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Got leaders? Ask a jury of their peers

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in Best-Practices Leadership,Firing,Hiring,Human Resources,Leaders & Managers

If your managers completely control hiring and firing, and you’d like to explore a less hierarchical system, consider adding peer reviews.

Take the U.S. Army’s Ranger school, as described by Kelly Perdew, one of only about a third of candidates who earn a Ranger tab on their first 67-day battle with the wilderness.

In rotating leadership positions, candidates earn either a “go” or “no go” for accomplishing each of three missions. The main pass/fail system is based on a checklist, but each also undergoes peer evaluations after each mission.

If leaders don’t carry their weight, it shows up in the team’s vote at mission’s end.

The worst performer in each course is “recycled”: held back until the next class of would-be Rangers passes through. If it happens more than once, the Ranger school cans that candidate.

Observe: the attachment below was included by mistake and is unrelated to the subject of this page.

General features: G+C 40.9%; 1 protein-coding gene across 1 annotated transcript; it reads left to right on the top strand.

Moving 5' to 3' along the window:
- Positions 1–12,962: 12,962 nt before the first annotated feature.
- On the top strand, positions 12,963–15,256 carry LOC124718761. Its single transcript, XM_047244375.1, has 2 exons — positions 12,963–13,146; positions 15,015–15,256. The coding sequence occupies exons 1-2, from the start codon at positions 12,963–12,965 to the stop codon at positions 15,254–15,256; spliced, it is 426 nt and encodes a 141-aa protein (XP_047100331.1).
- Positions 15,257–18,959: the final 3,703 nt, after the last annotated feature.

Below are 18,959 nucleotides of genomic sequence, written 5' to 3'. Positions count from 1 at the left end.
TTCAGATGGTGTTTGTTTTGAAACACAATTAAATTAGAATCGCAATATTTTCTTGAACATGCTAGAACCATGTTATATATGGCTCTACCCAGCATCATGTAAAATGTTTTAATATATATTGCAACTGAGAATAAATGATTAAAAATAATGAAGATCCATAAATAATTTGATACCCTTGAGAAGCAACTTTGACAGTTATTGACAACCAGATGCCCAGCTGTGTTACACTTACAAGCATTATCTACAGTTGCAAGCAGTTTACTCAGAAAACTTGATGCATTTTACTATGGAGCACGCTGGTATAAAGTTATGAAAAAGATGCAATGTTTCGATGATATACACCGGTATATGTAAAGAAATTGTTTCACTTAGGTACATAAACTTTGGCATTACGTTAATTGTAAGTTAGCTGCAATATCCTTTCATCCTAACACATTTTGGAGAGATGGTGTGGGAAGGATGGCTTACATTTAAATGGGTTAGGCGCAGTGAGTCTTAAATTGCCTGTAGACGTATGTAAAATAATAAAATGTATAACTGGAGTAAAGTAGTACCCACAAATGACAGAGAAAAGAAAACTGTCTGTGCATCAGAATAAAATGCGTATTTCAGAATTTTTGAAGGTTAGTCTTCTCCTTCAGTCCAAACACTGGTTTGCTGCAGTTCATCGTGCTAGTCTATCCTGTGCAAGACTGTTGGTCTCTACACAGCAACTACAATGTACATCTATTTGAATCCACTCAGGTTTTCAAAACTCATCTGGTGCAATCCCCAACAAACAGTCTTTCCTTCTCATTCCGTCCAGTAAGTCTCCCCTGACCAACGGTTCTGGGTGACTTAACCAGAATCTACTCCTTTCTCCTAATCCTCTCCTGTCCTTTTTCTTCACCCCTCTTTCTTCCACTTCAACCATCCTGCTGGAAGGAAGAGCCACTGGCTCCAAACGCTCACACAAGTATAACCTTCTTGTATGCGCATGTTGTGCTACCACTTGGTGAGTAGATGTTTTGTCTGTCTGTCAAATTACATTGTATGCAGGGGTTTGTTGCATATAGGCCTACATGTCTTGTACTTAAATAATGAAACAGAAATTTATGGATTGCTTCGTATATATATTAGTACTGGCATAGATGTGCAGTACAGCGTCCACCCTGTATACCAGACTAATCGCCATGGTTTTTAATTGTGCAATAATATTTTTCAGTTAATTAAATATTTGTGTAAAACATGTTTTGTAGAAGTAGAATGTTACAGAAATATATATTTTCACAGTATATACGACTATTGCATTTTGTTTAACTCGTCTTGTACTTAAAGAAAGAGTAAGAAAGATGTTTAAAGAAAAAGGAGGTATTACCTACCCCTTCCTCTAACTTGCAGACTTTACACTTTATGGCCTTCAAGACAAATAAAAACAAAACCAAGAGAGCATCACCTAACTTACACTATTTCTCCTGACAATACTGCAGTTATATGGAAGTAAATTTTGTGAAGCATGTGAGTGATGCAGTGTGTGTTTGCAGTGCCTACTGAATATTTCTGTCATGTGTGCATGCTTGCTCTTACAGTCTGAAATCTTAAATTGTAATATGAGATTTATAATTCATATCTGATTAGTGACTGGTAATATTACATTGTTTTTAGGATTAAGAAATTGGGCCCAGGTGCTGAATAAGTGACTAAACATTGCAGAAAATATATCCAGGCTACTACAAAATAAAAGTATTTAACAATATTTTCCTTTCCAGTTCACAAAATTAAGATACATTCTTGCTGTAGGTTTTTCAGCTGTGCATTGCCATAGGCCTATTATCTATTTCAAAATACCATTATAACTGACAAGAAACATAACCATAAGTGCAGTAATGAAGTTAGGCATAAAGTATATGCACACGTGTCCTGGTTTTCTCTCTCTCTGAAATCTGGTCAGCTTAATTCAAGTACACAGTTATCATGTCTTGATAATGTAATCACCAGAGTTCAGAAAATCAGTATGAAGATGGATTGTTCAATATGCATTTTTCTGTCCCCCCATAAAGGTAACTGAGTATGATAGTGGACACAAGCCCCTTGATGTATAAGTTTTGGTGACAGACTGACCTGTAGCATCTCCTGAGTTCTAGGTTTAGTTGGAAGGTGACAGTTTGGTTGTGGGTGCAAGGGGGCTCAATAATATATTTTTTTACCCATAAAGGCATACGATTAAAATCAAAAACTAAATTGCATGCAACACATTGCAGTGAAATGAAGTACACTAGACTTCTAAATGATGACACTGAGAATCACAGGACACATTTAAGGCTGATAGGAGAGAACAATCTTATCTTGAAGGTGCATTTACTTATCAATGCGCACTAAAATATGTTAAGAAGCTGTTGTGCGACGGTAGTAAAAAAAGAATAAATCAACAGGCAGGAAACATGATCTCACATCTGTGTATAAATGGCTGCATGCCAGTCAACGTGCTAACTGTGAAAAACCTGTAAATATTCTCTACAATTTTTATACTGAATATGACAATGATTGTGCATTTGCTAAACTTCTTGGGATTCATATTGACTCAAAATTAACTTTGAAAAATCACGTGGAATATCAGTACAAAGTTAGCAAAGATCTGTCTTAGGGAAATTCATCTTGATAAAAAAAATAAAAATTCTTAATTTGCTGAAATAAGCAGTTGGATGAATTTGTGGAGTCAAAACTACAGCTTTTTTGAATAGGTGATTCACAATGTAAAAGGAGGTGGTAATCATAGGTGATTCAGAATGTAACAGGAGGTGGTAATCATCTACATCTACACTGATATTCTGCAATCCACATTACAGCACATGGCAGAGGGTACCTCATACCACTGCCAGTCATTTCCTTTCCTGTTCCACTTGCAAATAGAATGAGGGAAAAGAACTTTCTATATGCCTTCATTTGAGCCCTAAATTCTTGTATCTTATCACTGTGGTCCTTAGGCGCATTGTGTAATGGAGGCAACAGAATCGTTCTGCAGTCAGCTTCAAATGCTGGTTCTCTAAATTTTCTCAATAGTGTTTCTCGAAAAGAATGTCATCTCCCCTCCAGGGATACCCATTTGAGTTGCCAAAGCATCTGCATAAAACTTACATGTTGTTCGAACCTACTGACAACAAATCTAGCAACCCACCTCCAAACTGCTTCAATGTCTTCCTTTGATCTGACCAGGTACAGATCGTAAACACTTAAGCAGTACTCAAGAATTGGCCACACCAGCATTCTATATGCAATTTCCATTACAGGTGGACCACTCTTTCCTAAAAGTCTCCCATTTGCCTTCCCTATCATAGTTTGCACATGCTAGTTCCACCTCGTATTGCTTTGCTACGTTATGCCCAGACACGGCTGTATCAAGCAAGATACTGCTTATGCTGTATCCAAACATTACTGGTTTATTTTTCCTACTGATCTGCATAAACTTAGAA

The system mirrors business’s use of 360-degree evaluations, says Perdew, who went on from Ranger school to win the second season of Donald Trump’s “The Apprentice”; except that in business, the boss makes the final call.

Ratings from peers and subordinates are always most telling. You can fool your supervisors sometimes, Perdew notes, but you’ll never fool your subordinates.

—Adapted from Take Command, Kelly Perdew, Regnery Publishing.

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